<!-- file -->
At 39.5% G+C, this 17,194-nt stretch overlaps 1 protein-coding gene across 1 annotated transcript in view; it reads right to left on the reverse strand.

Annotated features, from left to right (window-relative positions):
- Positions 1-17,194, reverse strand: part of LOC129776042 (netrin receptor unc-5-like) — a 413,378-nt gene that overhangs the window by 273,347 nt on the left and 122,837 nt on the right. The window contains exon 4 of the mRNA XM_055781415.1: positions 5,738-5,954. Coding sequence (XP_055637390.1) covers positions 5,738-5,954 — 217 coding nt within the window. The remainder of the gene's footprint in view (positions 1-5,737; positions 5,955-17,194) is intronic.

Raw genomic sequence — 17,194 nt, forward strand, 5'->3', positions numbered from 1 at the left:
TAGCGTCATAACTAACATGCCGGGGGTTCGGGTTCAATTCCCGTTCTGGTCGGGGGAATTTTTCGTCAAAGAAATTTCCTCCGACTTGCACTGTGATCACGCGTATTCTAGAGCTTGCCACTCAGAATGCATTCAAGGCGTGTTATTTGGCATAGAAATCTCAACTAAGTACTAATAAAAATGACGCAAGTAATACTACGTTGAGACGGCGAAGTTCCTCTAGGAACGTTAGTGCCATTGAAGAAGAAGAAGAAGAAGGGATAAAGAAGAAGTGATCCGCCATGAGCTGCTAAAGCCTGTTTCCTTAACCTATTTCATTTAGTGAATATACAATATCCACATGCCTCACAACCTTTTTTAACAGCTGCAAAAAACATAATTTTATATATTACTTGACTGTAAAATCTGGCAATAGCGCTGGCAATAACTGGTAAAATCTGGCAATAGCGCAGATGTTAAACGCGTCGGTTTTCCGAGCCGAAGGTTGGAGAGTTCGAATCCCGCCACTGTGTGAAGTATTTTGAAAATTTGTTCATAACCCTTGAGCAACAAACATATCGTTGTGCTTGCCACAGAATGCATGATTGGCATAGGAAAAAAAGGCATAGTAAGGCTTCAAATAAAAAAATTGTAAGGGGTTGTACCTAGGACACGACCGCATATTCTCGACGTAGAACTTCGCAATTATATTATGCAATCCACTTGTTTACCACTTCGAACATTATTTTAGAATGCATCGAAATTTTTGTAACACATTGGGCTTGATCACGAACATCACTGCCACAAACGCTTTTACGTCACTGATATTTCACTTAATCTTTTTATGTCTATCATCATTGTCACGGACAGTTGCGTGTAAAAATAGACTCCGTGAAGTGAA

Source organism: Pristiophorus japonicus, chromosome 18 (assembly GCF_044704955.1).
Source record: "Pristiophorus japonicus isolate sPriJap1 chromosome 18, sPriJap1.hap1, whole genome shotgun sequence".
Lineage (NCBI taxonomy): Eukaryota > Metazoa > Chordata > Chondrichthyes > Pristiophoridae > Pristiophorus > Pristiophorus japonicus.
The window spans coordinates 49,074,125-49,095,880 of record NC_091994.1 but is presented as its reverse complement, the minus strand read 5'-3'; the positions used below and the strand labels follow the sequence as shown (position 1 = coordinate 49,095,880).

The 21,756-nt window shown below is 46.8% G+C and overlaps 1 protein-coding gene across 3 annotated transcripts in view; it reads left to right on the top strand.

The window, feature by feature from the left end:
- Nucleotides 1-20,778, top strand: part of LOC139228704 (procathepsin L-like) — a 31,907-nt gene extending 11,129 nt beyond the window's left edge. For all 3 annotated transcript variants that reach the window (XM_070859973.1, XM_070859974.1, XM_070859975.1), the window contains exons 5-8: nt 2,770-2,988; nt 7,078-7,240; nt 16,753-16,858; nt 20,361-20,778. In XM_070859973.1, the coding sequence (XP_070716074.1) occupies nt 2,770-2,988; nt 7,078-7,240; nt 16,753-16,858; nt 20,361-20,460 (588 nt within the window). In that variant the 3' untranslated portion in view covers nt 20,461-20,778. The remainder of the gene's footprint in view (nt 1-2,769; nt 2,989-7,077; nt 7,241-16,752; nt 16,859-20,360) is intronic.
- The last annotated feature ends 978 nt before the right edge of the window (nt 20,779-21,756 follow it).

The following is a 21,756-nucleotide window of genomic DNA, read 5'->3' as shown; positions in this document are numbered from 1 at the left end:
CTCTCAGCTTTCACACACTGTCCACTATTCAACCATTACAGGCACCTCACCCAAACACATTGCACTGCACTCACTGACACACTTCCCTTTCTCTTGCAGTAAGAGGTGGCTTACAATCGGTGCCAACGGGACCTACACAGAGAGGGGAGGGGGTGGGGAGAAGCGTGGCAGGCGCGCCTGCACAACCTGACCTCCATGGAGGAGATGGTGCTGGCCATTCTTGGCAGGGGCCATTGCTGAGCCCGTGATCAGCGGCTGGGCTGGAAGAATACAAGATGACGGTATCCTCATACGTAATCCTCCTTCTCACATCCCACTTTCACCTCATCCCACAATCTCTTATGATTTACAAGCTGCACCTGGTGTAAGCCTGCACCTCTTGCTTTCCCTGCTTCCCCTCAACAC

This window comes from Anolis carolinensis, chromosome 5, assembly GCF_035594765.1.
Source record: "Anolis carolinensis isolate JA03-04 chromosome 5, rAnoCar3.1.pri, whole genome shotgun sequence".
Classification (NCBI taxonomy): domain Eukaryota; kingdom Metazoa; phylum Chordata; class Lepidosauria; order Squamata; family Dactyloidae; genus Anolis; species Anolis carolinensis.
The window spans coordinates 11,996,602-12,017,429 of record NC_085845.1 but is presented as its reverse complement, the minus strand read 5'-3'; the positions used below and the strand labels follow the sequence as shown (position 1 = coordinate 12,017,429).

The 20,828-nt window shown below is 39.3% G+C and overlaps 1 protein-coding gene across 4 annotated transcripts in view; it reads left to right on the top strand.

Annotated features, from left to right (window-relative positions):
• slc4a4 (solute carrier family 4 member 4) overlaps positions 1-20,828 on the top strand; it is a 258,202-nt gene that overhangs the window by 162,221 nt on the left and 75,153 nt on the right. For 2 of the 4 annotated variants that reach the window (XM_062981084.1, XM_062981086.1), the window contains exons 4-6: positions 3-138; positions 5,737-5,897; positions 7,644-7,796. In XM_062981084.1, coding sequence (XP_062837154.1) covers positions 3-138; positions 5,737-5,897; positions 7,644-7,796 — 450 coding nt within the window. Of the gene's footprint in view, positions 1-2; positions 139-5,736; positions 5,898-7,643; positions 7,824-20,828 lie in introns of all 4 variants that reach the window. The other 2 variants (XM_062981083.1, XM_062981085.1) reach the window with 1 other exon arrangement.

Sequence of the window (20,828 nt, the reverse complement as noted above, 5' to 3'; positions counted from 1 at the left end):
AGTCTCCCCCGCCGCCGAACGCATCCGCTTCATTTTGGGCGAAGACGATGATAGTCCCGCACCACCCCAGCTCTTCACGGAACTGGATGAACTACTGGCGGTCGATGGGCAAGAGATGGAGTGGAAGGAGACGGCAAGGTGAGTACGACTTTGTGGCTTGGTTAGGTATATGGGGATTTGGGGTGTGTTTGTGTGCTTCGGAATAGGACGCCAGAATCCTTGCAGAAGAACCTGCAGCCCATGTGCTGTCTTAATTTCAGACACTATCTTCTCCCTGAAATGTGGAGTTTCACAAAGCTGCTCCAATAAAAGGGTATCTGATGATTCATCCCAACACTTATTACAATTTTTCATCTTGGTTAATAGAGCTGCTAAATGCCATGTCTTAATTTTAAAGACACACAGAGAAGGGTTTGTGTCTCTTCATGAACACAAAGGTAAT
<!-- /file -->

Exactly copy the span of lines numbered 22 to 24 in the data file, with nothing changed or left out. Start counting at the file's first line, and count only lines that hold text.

• slc4a4 (solute carrier family 4 member 4) overlaps positions 1-20,828 on the top strand; it is a 258,202-nt gene that overhangs the window by 162,221 nt on the left and 75,153 nt on the right. For 2 of the 4 annotated variants that reach the window (XM_062981084.1, XM_062981086.1), the window contains exons 4-6: positions 3-138; positions 5,737-5,897; positions 7,644-7,796. In XM_062981084.1, coding sequence (XP_062837154.1) covers positions 3-138; positions 5,737-5,897; positions 7,644-7,796 — 450 coding nt within the window. Of the gene's footprint in view, positions 1-2; positions 139-5,736; positions 5,898-7,643; positions 7,824-20,828 lie in introns of all 4 variants that reach the window. The other 2 variants (XM_062981083.1, XM_062981085.1) reach the window with 1 other exon arrangement.

Sequence of the window (20,828 nt, the reverse complement as noted above, 5' to 3'; positions counted from 1 at the left end):
AGTCTCCCCCGCCGCCGAACGCATCCGCTTCATTTTGGGCGAAGACGATGATAGTCCCGCACCACCCCAGCTCTTCACGGAACTGGATGAACTACTGGCGGTCGATGGGCAAGAGATGGAGTGGAAGGAGACGGCAAGGTGAGTACGACTTTGTGGCTTGGTTAGGTATATGGGGATTTGGGGTGTGTTTGTGTGCTTCGGAATAGGACGCCAGAATCCTTGCAGAAGAACCTGCAGCCCATGTGCTGTCTTAATTTCAGACACTATCTTCTCCCTGAAATGTGGAGTTTCACAAAGCTGCTCCAATAAAAGGGTATCTGATGATTCATCCCAACACTTATTACAATTTTTCATCTTGGTTAATAGAGCTGCTAAATGCCATGTCTTAATTTTAAAGACACACAGAGAAGGGTTTGTGTCTCTTCATGAACACAAAGGTAAT